What to Say to the Bereaved and What Not to Say

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It might feel daunting to approach a grieving family member, but you have gone to a funeral to pay your respects to the departed, offer support to the family, or share your memories; all of these are perfect reasons to speak to those who are grieving.

While each situation, and every person, is different, the key is to take your cues from those in mourning. For example, if the bereaved is chatty and relaxed, we suggest you share a special memory or tell a funny story about the departed. In contrast, if the family is quiet, closed off, or moving quickly among those at the service, this likely is not the time to launch into a long story about your favourite recollection.

First, you must acknowledge the reality of the situation. It is perfectly fine to say, “I am so sorry,” or “I miss him/her/them.” Then move on to the circumstances; you can ask, “how are you doing?” or make a statement like “I’m sure you’d rather be at X.” If the bereaved talks about their loved one, you can share a memory or tell a story about them. Then close the conversation with a hug, a sincere offer of help, a time to get together again, or a sentiment, such as you’ll miss them/love them/whatever is appropriate for your relationship.

Here are a few specific suggestions, regardless of the circumstances:

What not to say:

  • Don’t make vague offers to help or suggest they call you if they need anything. It would be far better to be specific. A few examples would be:
    • I can walk your dog this week. Can I come by at 5:30 every day to get her?
    • I’d love to help you at the house. I’ll come by on Sunday at 1.
    • I’ll bring you dinner for the family on Friday. Does dropping off at 4 work for you?

While these may seem pushy, they have the option to decline your offer, and taking some tasks off their plates can be a big help at this time. Just be sure that if you make a plan, come through on the delivery.

  • This is not about you! While you may be able to relate and can use that as an opening (i.e. I also lost my mother), this is not the time to relive your situation. This moment, this discussion, is about the family who is grieving here and now. Keep the focus on them.
  • Don’t pry. If the bereaved family wants to share details about the passing, they will. If they don’t offer details, do not ask. Refrain from gossiping or sharing details that were shared with you in confidence. If you are unsure if specific details are common knowledge, do not share them.
  • Don’t be afraid to cry. If you cannot cry at a funeral, where can you? Of course, if you want to excuse yourself, you can, but it is perfectly acceptable to cry.
  • Don’t ask to be included in the service – the family will contact who they want to have involved. However, if you’re concerned about your role, you can ask what they have planned; it’s a polite way to get details without forcing yourself into the arrangements.

What you can say:

  • Engage to the extent the bereaved can. If they only say, “thank you for coming,” offer a straightforward, simple reply like, “I wouldn’t be anywhere else.” However, if they speak about something the departed always enjoyed or always laughed about, consider it an opening to share your favourite memory of, or a story about, the deceased. The family comes first, and you should take your lead from them. If you have some information to impart, consider your timing. If it’s funeral-related (for example, you know the departed wanted a particular song played at their funeral) be sure to speak up. However, if you want to reminisce and share fond memories, later might be better timing for them. Read their emotions.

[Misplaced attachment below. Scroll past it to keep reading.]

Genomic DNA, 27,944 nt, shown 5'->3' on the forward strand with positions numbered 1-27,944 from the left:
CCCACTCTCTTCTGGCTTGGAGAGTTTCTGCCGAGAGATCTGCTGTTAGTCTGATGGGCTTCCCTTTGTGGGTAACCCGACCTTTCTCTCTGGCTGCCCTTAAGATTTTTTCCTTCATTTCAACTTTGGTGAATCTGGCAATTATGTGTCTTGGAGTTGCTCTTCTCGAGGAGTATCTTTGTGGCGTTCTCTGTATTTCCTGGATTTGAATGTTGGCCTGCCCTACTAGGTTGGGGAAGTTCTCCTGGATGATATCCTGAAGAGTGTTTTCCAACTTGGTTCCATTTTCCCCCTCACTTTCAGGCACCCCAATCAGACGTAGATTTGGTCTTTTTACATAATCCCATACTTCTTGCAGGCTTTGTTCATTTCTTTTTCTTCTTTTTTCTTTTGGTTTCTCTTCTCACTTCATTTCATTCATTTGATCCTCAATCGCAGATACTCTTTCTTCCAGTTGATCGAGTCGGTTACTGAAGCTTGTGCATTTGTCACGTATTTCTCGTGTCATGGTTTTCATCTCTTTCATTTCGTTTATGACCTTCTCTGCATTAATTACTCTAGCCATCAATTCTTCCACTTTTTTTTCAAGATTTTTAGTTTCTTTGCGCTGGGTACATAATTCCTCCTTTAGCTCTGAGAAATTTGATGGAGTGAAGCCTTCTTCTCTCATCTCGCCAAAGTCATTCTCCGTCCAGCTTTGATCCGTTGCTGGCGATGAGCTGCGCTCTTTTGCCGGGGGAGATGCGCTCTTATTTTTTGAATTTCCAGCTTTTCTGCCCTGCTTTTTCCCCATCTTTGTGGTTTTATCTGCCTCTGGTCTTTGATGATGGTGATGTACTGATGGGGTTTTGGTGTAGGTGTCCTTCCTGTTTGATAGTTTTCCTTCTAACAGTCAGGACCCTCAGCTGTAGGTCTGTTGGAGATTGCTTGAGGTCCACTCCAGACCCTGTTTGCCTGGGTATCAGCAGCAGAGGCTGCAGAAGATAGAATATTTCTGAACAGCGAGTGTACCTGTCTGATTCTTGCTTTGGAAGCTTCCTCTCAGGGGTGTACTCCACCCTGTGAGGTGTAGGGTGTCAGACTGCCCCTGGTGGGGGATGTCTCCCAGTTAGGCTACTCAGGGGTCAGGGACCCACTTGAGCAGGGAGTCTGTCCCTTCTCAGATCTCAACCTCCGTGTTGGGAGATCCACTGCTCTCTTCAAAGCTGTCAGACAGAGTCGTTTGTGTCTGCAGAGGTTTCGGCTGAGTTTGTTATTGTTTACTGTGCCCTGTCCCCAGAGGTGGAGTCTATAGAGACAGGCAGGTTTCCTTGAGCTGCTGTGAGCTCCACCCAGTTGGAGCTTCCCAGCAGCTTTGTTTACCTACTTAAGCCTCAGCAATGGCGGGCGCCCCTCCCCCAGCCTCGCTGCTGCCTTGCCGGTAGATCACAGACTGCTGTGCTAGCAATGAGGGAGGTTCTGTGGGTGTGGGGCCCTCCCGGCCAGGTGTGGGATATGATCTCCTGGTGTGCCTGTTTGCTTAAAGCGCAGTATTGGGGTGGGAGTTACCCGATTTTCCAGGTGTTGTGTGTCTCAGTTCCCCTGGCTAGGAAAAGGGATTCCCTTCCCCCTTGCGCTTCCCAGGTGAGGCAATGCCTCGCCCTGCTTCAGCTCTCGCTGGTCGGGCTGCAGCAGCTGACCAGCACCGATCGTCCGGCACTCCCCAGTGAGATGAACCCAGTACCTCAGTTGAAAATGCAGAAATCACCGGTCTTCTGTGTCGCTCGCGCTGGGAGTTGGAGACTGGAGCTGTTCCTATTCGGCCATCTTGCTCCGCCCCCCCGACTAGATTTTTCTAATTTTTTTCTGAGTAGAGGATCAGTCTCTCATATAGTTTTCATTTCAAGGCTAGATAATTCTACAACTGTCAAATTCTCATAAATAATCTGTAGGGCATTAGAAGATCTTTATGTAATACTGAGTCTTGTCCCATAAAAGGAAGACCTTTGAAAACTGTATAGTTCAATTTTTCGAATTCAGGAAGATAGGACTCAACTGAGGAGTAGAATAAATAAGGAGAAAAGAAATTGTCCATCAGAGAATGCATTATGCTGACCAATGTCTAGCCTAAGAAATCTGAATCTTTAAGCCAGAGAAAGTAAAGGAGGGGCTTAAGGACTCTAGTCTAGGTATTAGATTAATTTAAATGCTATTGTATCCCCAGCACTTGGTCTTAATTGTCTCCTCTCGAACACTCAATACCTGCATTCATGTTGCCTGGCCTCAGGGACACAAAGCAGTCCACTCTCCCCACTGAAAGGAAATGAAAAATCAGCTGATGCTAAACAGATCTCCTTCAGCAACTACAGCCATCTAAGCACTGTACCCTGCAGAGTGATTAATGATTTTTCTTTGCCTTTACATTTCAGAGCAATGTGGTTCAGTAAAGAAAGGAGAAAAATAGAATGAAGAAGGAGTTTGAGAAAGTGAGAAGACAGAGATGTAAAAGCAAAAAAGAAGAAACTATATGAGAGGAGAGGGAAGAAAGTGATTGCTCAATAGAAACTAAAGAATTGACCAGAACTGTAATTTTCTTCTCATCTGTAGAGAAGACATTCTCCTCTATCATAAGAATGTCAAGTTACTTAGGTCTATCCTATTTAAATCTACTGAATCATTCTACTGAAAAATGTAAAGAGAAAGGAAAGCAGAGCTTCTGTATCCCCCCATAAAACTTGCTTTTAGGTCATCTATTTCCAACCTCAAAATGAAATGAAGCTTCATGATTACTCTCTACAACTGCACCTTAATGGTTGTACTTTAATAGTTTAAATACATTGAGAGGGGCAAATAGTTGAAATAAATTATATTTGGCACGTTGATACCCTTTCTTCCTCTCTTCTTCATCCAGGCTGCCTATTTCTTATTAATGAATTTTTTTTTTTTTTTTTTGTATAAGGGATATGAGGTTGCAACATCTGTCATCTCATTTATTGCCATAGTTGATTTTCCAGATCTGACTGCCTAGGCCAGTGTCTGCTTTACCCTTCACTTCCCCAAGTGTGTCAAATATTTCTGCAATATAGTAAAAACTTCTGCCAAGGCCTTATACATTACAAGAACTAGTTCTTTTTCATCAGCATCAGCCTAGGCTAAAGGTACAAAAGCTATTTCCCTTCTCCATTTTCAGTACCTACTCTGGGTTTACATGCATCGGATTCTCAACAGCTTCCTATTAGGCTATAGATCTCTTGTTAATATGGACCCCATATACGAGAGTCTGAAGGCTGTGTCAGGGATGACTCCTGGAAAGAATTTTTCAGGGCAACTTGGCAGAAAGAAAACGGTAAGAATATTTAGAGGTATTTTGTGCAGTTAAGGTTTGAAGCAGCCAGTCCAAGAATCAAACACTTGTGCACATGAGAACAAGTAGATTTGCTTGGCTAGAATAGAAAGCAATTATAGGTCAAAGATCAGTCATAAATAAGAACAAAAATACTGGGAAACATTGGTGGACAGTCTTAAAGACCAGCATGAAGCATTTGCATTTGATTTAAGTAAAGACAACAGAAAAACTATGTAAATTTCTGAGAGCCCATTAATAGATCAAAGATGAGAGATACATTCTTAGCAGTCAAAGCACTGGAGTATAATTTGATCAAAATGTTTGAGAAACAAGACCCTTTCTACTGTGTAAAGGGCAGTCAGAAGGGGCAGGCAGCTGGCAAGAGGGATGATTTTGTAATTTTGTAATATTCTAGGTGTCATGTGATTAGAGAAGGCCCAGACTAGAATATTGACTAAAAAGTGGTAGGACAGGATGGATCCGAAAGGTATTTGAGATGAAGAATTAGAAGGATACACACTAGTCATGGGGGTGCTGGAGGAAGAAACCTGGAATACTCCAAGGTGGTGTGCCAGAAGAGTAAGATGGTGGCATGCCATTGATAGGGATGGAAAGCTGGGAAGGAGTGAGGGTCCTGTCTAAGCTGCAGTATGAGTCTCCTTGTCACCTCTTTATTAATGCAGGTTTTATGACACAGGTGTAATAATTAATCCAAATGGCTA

• You can ask, “Was this expected?” If you were surprised by the passing, this is an unobtrusive way to inquire, and it allows the bereaved to reply as simplistically or with as much detail as they want to share.
  • Listen. This may be a chance for the bereaved to convey messages that were left with them (such as last requests). They may need to clear the air about past events. They may need to vent. They may speak without thinking. Listen, but know that this is a deeply emotional time.
  • Reflect on what you believe made the deceased special, remarkable, fun, or extraordinary. You can talk about their humour, passion, work, successes, a prized possession, a shared experience; there is no limit. If you engage with the bereaved and they’re open to chatting, anything you share with love, admiration, joy, respect, or appreciation will be fondly received. It’s always pleasing to hear about how loved a departed one was and their impact on others.
  • Share your love for those who are grieving. If you’re at a service because someone you love is suffering, tell them you’re sorry they’re going through this and how much they mean to you. A reminder that you love them can make this time a bit less challenging.
  • Close the conversation before moving away. “I’ll miss X,” a hug or a commitment to seeing the bereaved at a specific time can all end the interaction.
  • Whether you find the right words or not, show up for the grieving. If their grass needs cutting, show up and do it. If they mention needing to drop off dry cleaning, show up, get it, and drop it off for them. Helping to complete tasks, especially in the weeks after the service, can help immensely. And your love and compassion will shine through.

 Many people worry about what to say to the bereaved, but it’s hard to go wrong offering heartfelt condolences and a special memory. If you’re unsure of what to say or of how to approach a subject, speak to others who know the family or knew the departed. And if we can be of help, feel free to reach out to us at Country Hill Crematorium. We are available to discuss common situations and offer suggestions.

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